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Copyright ©2005-2006 Robin James

SEE ROBIN IN PERFORMANCE:
Sunday, June 12 at 6pm @ THE CORNELIA STREET CAFÉ


The long-running "Entertaining Science" series hosted by Nobel laureate Roald Hoffman and Dave Soldier at the Cornelia Street Café in Greenwich Village creates a monthly dialogue between science and art. On June 12, 2011, the series presents "Singing In the Brain":

Birds! The creatures of romance and fidelity—and of "feather-brained" giddy impracticality. This Entertaining Science presents both fact and fiction—songs of nightingales, canaries, bobwhites and pigeons, mixed with observations and discoveries on birds' capacity for learning and memory, and on the changes in the brain that make the learning possible. A sad crow (in song) segues into thoughts on brain capacities and constraints... and how beauty is always in the eye of the beholder. Finally we will think (and sing) about human memory.

Robin Beckhard (vocalist) has one life as a consultant for a firm involved in leadership development, a second as a cabaret singer, and a third as a frequent migrant between New York and Ithaca.

Paul Greenwood (pianist) has appeared as pianist, musical director and singer in New York's premiere cabaret venues, including The Oak Room at the Algonquin, The Improv and The Metropolitan Room.

Tim DeVoogd (the one not singing or playing the piano) does research on bird brain neurobiology at Cornell, with particular interests in mechanisms of learning and in evolution of capacities for learning.

Sunday, June 12, 2011 at 6pm

The Cornelia Street Café
29 Cornelia Street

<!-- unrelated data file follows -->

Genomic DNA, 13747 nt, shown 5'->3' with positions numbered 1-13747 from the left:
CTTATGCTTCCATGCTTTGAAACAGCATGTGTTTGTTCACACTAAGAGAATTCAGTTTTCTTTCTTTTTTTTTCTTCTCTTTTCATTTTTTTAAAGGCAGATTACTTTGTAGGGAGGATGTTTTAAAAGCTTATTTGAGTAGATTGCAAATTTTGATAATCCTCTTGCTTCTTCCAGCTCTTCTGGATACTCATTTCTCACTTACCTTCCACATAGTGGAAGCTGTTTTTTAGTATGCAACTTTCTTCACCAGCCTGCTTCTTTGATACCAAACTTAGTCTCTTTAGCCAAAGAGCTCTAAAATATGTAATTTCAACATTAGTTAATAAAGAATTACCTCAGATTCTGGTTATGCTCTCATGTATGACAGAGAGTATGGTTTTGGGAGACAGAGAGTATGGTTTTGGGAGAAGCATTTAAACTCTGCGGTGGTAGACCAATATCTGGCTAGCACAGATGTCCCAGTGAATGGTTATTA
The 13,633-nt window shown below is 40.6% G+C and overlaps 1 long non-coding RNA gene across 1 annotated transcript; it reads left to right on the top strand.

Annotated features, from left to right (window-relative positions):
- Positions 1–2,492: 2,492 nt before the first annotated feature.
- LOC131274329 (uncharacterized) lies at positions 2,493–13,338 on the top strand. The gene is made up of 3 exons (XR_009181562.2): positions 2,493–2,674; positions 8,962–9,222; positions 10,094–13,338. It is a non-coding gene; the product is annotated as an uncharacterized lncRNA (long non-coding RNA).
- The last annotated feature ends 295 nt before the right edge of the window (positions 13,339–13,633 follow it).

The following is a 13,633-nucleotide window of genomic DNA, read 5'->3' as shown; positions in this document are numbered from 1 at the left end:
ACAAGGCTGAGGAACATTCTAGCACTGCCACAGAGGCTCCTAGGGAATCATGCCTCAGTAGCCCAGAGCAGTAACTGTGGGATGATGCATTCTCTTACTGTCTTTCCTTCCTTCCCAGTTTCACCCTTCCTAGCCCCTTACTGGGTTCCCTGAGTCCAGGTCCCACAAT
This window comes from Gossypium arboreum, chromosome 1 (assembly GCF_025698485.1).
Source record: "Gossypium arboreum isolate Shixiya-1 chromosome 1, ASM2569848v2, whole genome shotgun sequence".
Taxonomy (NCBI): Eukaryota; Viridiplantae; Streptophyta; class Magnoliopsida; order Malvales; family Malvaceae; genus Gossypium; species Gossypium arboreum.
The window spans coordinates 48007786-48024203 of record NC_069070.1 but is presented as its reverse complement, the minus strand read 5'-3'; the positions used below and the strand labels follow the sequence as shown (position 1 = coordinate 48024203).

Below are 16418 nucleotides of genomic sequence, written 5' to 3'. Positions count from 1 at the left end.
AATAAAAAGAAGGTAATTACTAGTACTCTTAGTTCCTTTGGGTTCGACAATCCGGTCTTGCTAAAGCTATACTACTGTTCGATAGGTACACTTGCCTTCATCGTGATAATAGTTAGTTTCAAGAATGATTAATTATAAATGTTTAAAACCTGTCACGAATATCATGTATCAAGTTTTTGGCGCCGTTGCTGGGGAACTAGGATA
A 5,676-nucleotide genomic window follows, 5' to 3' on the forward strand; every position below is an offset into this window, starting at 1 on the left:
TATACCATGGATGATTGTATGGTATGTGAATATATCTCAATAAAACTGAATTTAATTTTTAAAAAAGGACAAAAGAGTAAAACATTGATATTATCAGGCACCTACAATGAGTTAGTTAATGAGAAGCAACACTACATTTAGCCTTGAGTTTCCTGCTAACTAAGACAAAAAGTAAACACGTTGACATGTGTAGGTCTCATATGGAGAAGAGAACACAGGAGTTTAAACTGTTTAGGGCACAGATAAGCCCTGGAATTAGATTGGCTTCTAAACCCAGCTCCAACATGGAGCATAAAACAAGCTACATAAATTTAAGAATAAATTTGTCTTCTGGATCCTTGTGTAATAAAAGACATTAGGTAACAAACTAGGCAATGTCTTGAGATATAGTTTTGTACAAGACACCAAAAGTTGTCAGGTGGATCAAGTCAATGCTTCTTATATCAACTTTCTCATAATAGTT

PRIOR PERFORMANCES

Two for the Road

In May 2008, Robin gave three performances at The Metropolitan Room in NYC of "Two for the Road" with Musical Director David Brunetti. The show explored the joys and woes of travel with and without the one you love, with the music of Cole Porter, Noël Coward, Charles Trenet, Kurt Weill, Christine Lavin and others.


French Heritage Society Benefit

In November 2006, Robin gave a performance in Philadelphia at the French Heritage Society’s benefit gala. The event raised money to rebuild historic houses in New Orleans that were ruined by Hurricane Katrina. The all-French program included a set of five rarely-performed Creole songs arranged by Camille Nickerson, an ethnomusicologist and performer of traditional Creole music of the early-mid 20th century. David Brunetti was the pianist.


In Love Again

In May 2006, Robin sang at Odette's in lovely New Hope, PA with pianist Ian Herman. From Broadway to Edith Piaf, Cole Porter to Billy Joel, the program was a fresh, funny and affectionate take on love in its many iterations — looking for love, finding it (and reveling in it), losing it and starting over again.


Circle Game

Robin gave three performances of her third show at the Encore in New York City in June, 2005. She was joined by musical director and pianist David Brunetti, and bass player Frank Wagner; the show was directed by Scott Barnes. The program is reprised on Robin's CD, "Circle Game."


can't live with him, can't live without him... more love songs

Robin's second show at Don't Tell Mama, in 2003, was as diverse and well-received as her first. The program spanned styles and genres as varied as jazz, Broadway, French cabaret and the American Songbook, with some delightfully wicked surprises thrown in for good measure, including "Tamara, Queen of the Nile" and "You're Outa Here," with lyrics written by Lorraine Feather to a Fats Waller piece. Helen Baldassare directed; Robin was joined again by multiple MAC Award-winning musical director and pianist Dick Gallagher (whose 2002 MAC Award was for directing Robin's first show).


Love, Longing & Levity

Robin was nominated for the Female Vocalist Debut MAC Award for her sold-out 2002 show at Don't Tell Mama in New York City. Her five performances of this critically acclaimed program included numbers by Edith Piaf, Jacques Brel, George Gershwin, Hoagy Carmichael and 14 other songwriters, including some unusual and very funny gems. Acclaimed musical director, composer and pianist Dick Gallagher accompanied Robin; Helen Baldassare was the artistic director.